When we were in San Diego over Thanksgiving the local newspaper had an article about churches that are including more and more U2 songs in their worship. Perhaps our Folk Group could help us rock with U2 songs!
An inspiring Old Testament teacher of our day, Walter Brueggemann, “argues that the prophets were concerned with the most elemental social change – the change in how people viewed the world…Most of all they understood the distinctive power of language to speak in ways that evoke ‘a new thing.’ The prophetic task of evoking this ‘new thing’ is the work of judgment of the present order and hope in evoking an alternative order’ (Scharen, 59) .
Advent is so important for our awakening and preparation the Coming Christ because December has become a “nice” season of Christmas music that only incidentally welcomes a quiet cuddly baby Jesus. Not so. A real Advent is one prophetic biblical voice after another shocking us awake preparing us for the “right side upping” of an upside down world.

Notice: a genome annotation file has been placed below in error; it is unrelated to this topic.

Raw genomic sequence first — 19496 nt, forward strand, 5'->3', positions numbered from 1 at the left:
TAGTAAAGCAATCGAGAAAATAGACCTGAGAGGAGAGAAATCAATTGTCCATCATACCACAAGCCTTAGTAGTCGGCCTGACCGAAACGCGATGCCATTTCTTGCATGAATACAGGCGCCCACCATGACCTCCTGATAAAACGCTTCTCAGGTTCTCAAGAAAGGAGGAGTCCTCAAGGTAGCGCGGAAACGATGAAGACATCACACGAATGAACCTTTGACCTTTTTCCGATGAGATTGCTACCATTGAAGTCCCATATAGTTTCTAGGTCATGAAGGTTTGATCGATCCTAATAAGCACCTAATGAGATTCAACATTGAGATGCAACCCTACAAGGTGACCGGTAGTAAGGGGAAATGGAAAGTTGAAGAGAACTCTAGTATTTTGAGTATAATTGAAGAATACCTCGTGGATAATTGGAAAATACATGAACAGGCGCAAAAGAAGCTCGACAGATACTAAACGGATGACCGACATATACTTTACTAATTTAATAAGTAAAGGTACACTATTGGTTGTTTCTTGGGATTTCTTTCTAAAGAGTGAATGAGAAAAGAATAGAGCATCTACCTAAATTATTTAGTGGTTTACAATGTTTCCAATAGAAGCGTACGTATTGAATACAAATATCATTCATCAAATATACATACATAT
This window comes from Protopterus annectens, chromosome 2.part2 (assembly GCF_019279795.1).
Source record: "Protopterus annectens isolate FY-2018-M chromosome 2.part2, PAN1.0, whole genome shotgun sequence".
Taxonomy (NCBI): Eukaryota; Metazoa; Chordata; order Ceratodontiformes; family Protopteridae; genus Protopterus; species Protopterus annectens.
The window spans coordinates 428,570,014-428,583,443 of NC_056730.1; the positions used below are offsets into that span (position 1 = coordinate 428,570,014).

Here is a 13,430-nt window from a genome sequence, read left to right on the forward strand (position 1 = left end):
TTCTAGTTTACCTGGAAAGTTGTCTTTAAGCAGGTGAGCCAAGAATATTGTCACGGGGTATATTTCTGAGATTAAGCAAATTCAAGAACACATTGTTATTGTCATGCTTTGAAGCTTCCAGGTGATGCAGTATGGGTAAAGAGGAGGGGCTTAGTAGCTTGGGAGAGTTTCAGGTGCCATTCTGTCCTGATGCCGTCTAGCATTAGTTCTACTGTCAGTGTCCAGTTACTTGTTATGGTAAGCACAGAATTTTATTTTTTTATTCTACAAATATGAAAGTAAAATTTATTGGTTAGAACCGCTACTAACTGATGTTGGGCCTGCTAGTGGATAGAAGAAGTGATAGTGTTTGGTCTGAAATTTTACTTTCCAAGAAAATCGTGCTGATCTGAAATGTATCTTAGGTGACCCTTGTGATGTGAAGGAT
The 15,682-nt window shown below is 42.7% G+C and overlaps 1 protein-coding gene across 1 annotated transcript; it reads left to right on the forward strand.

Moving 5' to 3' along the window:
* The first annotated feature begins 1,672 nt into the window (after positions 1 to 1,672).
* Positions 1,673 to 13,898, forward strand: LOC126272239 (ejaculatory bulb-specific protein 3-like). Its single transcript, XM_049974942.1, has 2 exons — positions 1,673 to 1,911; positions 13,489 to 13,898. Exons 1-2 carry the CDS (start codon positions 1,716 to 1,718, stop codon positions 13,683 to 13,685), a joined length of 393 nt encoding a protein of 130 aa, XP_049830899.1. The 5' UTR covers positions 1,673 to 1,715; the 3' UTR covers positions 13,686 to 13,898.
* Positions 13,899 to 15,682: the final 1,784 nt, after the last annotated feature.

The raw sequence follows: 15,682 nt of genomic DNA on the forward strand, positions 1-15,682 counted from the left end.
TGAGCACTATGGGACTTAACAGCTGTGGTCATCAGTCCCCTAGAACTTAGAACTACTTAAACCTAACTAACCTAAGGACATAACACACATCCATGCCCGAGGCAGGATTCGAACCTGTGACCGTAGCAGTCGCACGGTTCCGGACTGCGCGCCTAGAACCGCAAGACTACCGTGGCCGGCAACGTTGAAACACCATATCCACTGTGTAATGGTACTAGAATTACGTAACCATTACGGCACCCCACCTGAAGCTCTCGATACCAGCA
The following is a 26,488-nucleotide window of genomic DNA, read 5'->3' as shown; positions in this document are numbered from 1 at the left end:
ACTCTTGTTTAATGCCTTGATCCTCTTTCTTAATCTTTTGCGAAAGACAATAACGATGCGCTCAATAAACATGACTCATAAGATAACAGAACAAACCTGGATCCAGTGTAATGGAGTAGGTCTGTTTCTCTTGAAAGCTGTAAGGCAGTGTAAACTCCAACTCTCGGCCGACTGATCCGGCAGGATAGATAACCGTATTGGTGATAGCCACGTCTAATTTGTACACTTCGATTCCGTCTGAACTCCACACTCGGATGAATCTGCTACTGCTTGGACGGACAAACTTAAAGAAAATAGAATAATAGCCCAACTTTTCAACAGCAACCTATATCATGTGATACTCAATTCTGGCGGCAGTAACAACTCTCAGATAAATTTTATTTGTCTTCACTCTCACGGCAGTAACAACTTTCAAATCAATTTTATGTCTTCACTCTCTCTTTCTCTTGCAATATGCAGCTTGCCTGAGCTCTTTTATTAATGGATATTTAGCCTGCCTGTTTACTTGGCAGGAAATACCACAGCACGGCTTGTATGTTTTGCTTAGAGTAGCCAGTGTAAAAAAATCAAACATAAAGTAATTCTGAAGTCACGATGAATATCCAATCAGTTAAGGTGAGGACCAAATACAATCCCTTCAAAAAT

Last week on the first Sunday of Advent we heard a strong biblical word to “Be alert and keep awake” as Jeremiah and Jesus spoke words of judgment and hope.
On this Second Advent Sunday, two more prophets speak strong biblical words to us. Malachi and John startle us awake and evoke a new world into being. Their message is ‘right side upping’ an upside down world.
Malachi – God’s Prophet Messenger – Malachi 3:1-6
Malachi, the last book of the Old Testament, is a minor prophet and a short book. It is 4 chapters and 4 pages that can be read in 15 minutes. Read Malachi this Advent week!
God’s people are accused of not loving God and even despising God’s name (1:2-7).
“What a weariness this is,” and you sniff at me, says the Lord…(1:13).